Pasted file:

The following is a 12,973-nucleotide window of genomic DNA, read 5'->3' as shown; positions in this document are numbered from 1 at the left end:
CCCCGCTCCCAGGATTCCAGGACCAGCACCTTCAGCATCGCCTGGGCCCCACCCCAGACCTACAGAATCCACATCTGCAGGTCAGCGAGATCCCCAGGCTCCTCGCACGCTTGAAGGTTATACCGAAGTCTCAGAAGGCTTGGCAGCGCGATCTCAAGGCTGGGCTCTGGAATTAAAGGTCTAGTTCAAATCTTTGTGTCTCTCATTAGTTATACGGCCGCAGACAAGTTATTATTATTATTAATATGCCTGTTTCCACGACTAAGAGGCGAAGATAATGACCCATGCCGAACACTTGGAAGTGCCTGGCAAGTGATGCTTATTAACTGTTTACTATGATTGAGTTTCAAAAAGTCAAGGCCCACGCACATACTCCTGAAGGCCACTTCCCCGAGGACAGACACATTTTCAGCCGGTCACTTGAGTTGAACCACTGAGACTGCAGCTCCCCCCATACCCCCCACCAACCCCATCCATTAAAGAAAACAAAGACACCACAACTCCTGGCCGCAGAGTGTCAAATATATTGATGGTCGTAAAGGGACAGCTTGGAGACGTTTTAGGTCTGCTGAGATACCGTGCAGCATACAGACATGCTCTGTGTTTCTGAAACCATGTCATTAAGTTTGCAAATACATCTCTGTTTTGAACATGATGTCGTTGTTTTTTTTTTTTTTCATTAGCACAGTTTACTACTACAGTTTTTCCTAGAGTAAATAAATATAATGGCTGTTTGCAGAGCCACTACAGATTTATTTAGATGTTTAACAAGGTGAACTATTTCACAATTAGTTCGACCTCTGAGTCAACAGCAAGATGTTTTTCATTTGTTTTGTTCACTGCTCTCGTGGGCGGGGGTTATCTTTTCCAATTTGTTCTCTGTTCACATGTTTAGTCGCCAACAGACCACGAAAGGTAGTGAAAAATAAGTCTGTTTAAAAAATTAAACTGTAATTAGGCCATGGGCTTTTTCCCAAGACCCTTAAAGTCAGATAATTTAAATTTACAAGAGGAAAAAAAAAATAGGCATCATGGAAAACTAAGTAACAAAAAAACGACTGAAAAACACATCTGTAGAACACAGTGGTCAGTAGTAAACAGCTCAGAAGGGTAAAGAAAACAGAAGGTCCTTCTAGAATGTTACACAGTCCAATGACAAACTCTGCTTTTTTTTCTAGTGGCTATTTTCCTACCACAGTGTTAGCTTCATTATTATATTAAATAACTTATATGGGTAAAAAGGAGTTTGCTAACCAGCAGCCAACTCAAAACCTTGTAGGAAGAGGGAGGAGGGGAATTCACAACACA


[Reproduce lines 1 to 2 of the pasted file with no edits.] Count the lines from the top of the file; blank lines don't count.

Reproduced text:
The following is a 12,973-nucleotide window of genomic DNA, read 5'->3' as shown; positions in this document are numbered from 1 at the left end:
CCCCGCTCCCAGGATTCCAGGACCAGCACCTTCAGCATCGCCTGGGCCCCACCCCAGACCTACAGAATCCACATCTGCAGGTCAGCGAGATCCCCAGGCTCCTCGCACGCTTGAAGGTTATACCGAAGTCTCAGAAGGCTTGGCAGCGCGATCTCAAGGCTGGGCTCTGGAATTAAAGGTCTAGTTCAAATCTTTGTGTCTCTCATTAGTTATACGGCCGCAGACAAGTTATTATTATTATTAATATGCCTGTTTCCACGACTAAGAGGCGAAGATAATGACCCATGCCGAACACTTGGAAGTGCCTGGCAAGTGATGCTTATTAACTGTTTACTATGATTGAGTTTCAAAAAGTCAAGGCCCACGCACATACTCCTGAAGGCCACTTCCCCGAGGACAGACACATTTTCAGCCGGTCACTTGAGTTGAACCACTGAGACTGCAGCTCCCCCCATACCCCCCACCAACCCCATCCATTAAAGAAAACAAAGACACCACAACTCCTGGCCGCAGAGTGTCAAATATATTGATGGTCGTAAAGGGACAGCTTGGAGACGTTTTAGGTCTGCTGAGATACCGTGCAGCATACAGACATGCTCTGTGTTTCTGAAACCATGTCATTAAGTTTGCAAATACATCTCTGTTTTGAACATGATGTCGTTGTTTTTTTTTTTTTTCATTAGCACAGTTTACTACTACAGTTTTTCCTAGAGTAAATAAATATAATGGCTGTTTGCAGAGCCACTACAGATTTATTTAGATGTTTAACAAGGTGAACTATTTCACAATTAGTTCGACCTCTGAGTCAACAGCAAGATGTTTTTCATTTGTTTTGTTCACTGCTCTCGTGGGCGGGGGTTATCTTTTCCAATTTGTTCTCTGTTCACATGTTTAGTCGCCAACAGACCACGAAAGGTAGTGAAAAATAAGTCTGTTTAAAAAATTAAACTGTAATTAGGCCATGGGCTTTTTCCCAAGACCCTTAAAGTCAGATAATTTAAATTTACAAGAGGAAAAAAAAAATAGGCATCATGGAAAACTAAGTAACAAAAAAACGACTGAAAAACACATCTGTAGAACACAGTGGTCAGTAGTAAACAGCTCAGAAGGGTAAAGAAAACAGAAGGTCCTTCTAGAATGTTACACAGTCCAATGACAAACTCTGCTTTTTTTTCTAGTGGCTATTTTCCTACCACAGTGTTAGCTTCATTATTATATTAAATAACTTATATGGGTAAAAAGGAGTTTGCTAACCAGCAGCCAACTCAAAACCTTGTAGGAAGAGGGAGGAGGGGAATTCACAACACA